- Ford CFO John Lawler said the company is forecasting it will earn between $8 billion and $9 billion in adjusted pretax profits this year.
- Its adjusted free cash flow is estimated at between $3.5 billion and $4.5 billion for 2021.
- That doesn’t factor in a global shortage in semiconductor chips that could lower Ford’s earnings by $1 billion to $2.5 billion this year.
DETROIT — Ford Motor plans to invest $29 billion in electric and autonomous vehicles through 2025, the company announced Thursday when it reported better-than-expected fourth-quarter earnings.
Wall Street was waiting to see Ford pour more money into the emerging technologies after General Motors announced plans last year to increase spending on all-electric and autonomous vehicles to $27 billion between 2020 and 2025.
Ford said its plans include $7 billion in self-driving vehicles and $22 billion in electrified vehicles, up from $11.5 billion through 2022. But not all the announced cash in EVs is new. The company is including previous investments of roughly $7 billion since 2016, bringing Ford’s new investment commitment to $10.5 billion through 2025.
Ford said a majority of vehicles under the plan will be all-electric, but the company also has hybrid and plug-in hybrid models that continue to have traditional internal combustion engines.
“The transformation of Ford is happening and so is our leadership of the EV revolution and development of autonomous driving,” Ford CEO Jim Farley said in a release.
The company’s earnings were mixed. Here’s how Ford did compared with what Wall Street expected based on average estimates compiled by Refinitiv.
- Adjusted EPS: 34 cents versus an expected loss of 7 cents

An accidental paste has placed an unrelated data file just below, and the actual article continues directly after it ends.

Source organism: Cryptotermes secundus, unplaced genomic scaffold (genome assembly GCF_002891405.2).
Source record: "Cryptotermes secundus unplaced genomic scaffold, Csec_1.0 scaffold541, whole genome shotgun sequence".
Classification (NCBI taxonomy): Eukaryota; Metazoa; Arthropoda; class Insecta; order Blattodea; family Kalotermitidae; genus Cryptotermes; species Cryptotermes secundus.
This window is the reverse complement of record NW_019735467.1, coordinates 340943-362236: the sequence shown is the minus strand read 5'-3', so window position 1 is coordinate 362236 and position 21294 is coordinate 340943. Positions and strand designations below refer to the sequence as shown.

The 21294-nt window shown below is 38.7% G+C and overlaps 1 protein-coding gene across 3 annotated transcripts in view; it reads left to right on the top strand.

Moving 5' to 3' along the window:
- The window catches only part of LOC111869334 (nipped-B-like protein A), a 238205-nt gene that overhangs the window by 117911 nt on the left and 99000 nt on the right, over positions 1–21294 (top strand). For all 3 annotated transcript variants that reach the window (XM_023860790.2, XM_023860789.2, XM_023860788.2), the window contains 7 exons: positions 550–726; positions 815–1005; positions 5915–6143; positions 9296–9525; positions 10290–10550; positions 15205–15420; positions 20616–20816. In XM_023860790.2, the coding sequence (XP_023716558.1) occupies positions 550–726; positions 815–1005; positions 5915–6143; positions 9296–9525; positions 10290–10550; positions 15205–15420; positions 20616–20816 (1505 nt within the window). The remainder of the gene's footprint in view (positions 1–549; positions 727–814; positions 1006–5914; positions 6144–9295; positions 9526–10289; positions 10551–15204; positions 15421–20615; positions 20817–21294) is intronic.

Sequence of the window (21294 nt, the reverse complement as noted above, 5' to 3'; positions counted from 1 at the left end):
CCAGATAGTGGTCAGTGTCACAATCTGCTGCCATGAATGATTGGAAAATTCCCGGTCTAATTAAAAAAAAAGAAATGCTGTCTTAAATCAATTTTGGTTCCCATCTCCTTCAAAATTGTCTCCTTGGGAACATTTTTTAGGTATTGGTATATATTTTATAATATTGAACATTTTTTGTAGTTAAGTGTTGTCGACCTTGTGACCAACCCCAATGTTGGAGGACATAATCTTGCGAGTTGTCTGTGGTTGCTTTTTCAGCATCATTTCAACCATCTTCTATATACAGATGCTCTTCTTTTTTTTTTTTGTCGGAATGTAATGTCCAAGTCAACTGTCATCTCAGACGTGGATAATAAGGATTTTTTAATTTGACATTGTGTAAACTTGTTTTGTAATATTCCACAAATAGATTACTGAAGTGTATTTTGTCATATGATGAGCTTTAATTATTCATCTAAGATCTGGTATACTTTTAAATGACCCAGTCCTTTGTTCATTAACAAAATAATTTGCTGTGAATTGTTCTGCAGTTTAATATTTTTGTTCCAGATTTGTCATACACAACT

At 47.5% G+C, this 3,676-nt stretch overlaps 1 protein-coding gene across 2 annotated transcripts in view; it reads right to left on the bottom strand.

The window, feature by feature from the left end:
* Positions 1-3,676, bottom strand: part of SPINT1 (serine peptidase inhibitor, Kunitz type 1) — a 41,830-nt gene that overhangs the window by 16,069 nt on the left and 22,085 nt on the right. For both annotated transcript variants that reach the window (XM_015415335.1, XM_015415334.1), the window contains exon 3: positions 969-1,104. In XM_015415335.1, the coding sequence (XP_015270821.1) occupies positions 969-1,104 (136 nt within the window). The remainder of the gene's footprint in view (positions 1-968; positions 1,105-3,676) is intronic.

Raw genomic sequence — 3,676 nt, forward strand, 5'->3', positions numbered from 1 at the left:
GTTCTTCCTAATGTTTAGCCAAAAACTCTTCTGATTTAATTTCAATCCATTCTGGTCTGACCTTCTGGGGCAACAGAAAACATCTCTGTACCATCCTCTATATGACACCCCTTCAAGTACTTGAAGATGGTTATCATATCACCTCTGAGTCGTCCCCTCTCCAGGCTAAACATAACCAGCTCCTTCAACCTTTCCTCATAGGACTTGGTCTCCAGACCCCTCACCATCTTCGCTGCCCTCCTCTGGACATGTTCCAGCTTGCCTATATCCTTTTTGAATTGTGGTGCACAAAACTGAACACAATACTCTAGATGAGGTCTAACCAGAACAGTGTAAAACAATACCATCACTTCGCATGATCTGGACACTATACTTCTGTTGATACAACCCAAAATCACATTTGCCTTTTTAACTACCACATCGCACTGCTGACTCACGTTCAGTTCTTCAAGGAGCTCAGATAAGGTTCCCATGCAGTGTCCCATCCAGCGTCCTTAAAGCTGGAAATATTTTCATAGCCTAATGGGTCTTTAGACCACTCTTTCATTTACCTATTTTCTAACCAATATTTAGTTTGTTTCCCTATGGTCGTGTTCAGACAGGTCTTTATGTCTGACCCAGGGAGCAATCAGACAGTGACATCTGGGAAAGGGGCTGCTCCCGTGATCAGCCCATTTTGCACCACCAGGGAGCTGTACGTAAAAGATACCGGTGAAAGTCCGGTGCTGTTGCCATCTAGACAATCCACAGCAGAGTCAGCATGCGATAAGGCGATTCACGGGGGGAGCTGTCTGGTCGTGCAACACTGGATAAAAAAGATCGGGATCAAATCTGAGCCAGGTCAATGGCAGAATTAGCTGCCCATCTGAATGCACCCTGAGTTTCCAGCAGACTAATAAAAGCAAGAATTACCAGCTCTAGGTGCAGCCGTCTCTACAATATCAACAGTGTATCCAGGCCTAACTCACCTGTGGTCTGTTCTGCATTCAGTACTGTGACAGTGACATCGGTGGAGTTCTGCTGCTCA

- Revenue: $33.2 billion versus $33.89 billion expected
Shares of Ford jumped by as much as 4% during after-hours trading Thursday before leveling off to about $11.40, up less than 1%.
For 2021, CFO John Lawler said the company estimates it will earn between $8 billion and $9 billion in adjusted pretax profits and generate between $3.5 billion and $4.5 billion in adjusted free cash flow. That doesn’t factor in a global shortage in semiconductor chips that he said could lower Ford’s earnings by $1 billion to $2.5 billion this year.
“The semiconductor situation is changing constantly, so it’s premature to try to size what
availability will mean for our full-year performance,” he said in a press release. “Right now, estimates from suppliers could suggest losing 10% to 20% of our planned first-quarter production.”
Ford earlier Thursday said it was significantly cutting production at plants next week in Michigan and Missouri that produce its profitable F-150 pickup trucks due to a global semiconductor chip shortage.
Automakers and parts suppliers began warning of a semiconductor shortage late last year after demand for vehicles rebounded stronger than expected following a two-month shutdown of production plants due to the coronavirus pandemic.
On an unadjusted basis, Ford’s loss widened to $2.79 billion, or a loss of 70 cents a share, during the fourth quarter from a loss of $1.67 billion, or a loss of 42 cents a share, during the same three months of 2019.
Ford excluded more than $5 billion in special charges from its adjusted earnings for the quarter. They included $2.4 billion to end manufacturing in Brazil as part of a restructuring of its South American operations and $610 million to recall 3 million older vehicles due to potential issues with their airbag inflators. Other charges involved pension obligations and other restructuring actions.
Ford’s results in the fourth quarter were led by its operations in North America, which made $1.1 billion on revenue of $22 billion. All other segments aside from Europe, with earnings of $414 million, lost money for the automaker. That included a $105 million loss in South America and $66 million loss in China.
For 2020, Ford lost $1.28 billion as it dealt with its global restructuring and impacts from the coronavirus pandemic. That compares with an $84 million profit in 2019. Its revenue for the last year was $127.1 billion, down 18% from 2019.